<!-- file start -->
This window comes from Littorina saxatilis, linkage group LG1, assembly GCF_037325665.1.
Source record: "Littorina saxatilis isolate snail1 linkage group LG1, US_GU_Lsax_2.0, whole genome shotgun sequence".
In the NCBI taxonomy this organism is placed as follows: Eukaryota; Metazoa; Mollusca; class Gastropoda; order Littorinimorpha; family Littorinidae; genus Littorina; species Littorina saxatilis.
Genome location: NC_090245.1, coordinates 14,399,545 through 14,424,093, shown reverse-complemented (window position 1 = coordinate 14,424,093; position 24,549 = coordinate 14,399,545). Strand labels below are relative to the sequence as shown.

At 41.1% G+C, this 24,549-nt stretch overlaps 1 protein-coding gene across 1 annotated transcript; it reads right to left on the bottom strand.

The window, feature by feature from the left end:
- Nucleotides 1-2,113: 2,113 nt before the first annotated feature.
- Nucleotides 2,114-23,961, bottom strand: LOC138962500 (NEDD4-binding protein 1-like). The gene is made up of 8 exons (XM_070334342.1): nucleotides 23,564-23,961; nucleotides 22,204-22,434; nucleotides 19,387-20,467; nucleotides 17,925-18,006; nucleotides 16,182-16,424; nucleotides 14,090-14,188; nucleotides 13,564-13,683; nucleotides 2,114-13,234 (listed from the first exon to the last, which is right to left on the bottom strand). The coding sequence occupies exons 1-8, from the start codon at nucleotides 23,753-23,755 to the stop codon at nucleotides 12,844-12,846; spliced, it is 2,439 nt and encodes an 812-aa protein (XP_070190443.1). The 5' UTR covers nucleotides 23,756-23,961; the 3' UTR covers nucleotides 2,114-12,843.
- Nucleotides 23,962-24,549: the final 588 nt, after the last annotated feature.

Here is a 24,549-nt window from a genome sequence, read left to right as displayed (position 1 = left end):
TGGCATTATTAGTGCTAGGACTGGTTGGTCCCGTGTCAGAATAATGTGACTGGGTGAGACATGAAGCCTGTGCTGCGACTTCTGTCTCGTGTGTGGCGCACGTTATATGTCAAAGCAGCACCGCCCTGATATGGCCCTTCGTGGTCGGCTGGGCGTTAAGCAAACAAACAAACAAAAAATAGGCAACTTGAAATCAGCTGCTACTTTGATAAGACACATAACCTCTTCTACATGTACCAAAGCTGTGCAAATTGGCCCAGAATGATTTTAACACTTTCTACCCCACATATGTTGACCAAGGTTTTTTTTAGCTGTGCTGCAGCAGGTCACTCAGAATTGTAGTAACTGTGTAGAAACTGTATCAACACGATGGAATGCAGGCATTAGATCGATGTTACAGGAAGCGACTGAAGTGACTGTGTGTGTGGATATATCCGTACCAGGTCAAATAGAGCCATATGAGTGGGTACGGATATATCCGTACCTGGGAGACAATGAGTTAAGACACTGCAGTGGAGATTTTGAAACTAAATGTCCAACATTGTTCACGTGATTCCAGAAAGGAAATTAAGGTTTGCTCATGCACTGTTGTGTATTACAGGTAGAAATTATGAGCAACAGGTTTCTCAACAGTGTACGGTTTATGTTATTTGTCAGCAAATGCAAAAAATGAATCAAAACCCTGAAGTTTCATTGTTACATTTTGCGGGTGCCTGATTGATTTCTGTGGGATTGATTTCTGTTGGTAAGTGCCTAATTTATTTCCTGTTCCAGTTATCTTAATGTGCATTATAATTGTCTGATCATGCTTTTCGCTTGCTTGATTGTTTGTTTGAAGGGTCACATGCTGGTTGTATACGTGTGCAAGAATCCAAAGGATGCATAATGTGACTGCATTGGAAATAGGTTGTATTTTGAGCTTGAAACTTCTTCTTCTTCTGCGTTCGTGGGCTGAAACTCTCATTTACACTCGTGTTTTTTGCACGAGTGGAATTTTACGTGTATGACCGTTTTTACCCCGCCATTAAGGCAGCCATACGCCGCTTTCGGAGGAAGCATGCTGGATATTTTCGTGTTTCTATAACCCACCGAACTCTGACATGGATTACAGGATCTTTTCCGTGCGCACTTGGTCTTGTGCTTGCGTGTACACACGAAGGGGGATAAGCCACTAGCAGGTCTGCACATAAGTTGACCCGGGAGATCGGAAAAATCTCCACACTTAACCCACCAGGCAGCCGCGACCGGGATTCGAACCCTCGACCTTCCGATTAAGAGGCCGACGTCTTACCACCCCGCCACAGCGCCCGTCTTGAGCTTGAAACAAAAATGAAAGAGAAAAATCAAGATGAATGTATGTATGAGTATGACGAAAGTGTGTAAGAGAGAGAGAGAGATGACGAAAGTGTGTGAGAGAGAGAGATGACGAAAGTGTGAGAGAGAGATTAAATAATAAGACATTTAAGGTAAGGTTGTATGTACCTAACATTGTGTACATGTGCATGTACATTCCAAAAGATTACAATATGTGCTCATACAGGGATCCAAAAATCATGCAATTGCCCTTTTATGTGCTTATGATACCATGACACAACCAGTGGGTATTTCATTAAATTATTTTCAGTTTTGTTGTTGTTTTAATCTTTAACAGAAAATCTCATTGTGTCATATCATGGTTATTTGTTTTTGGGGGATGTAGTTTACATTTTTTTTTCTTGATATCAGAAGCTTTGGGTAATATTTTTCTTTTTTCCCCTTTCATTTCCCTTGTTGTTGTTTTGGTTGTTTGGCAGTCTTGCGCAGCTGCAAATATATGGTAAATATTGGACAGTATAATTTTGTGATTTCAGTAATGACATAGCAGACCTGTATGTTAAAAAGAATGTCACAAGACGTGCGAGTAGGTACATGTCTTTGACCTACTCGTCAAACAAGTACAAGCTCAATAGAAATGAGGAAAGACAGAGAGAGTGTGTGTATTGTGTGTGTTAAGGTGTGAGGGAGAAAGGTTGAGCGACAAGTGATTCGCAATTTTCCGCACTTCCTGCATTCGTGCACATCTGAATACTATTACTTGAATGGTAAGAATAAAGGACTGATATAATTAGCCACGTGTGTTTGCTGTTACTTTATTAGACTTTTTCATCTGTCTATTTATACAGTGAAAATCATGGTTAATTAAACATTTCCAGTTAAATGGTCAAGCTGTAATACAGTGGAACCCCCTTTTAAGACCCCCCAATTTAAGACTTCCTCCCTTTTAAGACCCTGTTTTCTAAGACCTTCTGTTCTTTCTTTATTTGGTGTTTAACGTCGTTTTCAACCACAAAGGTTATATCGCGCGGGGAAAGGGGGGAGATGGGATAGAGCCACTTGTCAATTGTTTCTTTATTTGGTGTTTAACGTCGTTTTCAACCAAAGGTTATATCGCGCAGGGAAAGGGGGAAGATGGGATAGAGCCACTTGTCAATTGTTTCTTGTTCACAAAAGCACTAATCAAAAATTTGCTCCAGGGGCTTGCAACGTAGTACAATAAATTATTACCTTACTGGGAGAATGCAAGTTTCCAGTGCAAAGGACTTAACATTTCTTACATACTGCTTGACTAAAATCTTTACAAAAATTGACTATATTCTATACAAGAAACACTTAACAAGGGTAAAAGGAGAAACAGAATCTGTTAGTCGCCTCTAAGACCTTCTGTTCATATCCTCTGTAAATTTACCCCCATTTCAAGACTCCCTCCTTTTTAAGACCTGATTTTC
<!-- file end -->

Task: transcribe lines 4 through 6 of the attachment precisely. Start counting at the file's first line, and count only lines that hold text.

Genome location: NC_090245.1, coordinates 14,399,545 through 14,424,093, shown reverse-complemented (window position 1 = coordinate 14,424,093; position 24,549 = coordinate 14,399,545). Strand labels below are relative to the sequence as shown.

At 41.1% G+C, this 24,549-nt stretch overlaps 1 protein-coding gene across 1 annotated transcript; it reads right to left on the bottom strand.

The window, feature by feature from the left end: